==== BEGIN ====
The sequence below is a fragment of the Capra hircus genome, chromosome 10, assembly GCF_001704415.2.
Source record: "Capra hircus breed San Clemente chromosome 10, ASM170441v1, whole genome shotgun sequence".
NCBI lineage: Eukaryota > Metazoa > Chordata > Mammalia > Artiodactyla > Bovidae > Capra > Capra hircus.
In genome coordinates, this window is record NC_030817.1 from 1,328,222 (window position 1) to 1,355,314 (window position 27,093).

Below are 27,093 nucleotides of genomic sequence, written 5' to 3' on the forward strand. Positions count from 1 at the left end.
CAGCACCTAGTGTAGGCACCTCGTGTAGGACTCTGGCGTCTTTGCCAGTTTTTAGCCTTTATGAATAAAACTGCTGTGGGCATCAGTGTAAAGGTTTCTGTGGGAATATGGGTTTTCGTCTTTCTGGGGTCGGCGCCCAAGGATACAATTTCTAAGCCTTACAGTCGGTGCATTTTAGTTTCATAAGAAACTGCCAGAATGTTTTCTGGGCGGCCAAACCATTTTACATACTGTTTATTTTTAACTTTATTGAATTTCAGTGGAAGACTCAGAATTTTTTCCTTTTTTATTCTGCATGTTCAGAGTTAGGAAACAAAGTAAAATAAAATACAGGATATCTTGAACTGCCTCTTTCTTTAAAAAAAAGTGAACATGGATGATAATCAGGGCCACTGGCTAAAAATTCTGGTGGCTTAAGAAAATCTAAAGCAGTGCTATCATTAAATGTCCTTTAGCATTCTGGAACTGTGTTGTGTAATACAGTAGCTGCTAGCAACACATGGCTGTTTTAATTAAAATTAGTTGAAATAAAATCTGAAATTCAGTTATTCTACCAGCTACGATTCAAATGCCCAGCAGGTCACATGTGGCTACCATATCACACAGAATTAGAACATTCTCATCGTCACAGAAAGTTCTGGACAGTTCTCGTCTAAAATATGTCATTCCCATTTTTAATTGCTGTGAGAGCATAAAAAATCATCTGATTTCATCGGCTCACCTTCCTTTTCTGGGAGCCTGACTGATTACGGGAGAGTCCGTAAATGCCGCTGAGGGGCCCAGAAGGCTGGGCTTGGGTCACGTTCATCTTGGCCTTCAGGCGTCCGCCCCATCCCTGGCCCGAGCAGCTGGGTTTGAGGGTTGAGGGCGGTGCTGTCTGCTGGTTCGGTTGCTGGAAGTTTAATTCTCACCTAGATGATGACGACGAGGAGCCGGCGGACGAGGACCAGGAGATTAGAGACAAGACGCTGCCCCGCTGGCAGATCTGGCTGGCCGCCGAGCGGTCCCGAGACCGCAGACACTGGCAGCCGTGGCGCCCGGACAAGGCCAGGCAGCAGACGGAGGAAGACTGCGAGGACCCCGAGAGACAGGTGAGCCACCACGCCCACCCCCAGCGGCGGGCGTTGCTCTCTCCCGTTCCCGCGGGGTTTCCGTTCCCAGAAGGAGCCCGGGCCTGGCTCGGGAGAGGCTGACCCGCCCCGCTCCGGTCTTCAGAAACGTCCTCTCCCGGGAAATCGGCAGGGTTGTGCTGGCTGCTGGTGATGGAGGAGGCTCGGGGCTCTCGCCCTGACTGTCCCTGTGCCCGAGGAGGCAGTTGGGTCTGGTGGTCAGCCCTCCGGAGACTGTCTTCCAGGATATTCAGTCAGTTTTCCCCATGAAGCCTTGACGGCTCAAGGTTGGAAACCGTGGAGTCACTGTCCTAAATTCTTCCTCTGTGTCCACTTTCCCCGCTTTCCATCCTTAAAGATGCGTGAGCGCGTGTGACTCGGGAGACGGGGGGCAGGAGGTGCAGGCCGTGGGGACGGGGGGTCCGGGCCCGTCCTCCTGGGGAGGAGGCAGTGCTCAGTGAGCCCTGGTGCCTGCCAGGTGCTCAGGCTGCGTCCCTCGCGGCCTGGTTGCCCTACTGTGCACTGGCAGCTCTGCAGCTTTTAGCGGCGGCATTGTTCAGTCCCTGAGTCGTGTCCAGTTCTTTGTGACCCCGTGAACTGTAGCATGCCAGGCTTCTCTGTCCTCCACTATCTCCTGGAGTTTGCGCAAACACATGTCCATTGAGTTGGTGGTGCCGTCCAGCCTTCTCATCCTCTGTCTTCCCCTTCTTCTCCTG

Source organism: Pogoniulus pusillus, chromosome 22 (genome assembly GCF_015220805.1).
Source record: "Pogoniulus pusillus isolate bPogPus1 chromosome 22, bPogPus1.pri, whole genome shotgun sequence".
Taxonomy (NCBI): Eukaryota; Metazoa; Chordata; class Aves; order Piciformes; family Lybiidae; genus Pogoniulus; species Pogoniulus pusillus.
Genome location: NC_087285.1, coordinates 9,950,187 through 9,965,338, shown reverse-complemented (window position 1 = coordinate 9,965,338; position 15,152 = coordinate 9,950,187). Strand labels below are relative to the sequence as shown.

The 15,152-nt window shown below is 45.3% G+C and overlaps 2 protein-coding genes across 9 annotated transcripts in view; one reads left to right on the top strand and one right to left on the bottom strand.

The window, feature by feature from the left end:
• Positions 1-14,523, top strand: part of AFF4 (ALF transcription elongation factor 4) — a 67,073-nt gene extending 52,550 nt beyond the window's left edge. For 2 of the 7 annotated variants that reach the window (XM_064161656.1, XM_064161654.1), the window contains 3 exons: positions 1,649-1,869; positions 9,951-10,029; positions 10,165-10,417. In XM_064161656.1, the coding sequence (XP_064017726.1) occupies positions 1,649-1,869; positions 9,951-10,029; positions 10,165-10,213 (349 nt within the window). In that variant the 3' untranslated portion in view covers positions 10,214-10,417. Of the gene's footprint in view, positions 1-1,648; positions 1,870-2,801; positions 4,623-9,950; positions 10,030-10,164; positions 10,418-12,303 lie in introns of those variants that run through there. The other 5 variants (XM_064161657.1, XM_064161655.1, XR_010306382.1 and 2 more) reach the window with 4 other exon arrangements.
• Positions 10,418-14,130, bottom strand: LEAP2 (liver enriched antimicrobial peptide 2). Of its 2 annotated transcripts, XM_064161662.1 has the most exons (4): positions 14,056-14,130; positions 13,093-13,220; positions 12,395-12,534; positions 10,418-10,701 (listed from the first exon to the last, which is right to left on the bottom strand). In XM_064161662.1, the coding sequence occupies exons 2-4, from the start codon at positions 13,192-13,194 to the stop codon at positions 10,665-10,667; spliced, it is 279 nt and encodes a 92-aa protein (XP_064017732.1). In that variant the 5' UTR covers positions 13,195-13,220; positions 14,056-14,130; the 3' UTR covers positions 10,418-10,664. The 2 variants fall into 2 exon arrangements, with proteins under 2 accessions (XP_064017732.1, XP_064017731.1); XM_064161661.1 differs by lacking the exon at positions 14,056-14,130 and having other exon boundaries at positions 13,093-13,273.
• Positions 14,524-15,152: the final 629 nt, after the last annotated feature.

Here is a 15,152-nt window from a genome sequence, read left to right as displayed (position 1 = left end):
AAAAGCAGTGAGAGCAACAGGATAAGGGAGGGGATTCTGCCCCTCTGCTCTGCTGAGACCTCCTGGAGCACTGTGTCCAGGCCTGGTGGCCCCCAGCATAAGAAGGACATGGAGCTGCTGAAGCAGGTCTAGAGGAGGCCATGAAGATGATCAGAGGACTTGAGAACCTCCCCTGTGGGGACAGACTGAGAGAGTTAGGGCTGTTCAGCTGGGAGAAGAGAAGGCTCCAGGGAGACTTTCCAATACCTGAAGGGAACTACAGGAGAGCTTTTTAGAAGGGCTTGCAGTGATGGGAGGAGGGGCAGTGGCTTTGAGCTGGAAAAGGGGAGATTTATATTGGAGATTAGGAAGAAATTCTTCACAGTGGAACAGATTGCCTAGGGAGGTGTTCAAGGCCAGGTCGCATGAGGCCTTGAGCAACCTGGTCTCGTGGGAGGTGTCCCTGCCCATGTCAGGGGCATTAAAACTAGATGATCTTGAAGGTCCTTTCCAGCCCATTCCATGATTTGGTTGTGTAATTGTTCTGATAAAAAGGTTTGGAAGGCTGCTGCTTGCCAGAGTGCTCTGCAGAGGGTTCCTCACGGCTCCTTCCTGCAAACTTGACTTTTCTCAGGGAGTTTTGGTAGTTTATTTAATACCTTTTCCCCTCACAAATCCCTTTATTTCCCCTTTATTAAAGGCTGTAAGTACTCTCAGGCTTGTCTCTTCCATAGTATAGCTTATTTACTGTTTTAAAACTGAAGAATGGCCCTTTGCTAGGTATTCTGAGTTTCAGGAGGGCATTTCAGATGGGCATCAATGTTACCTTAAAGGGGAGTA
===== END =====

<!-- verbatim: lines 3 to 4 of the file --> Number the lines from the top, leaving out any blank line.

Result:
NCBI lineage: Eukaryota > Metazoa > Chordata > Mammalia > Artiodactyla > Bovidae > Capra > Capra hircus.
In genome coordinates, this window is record NC_030817.1 from 1,328,222 (window position 1) to 1,355,314 (window position 27,093).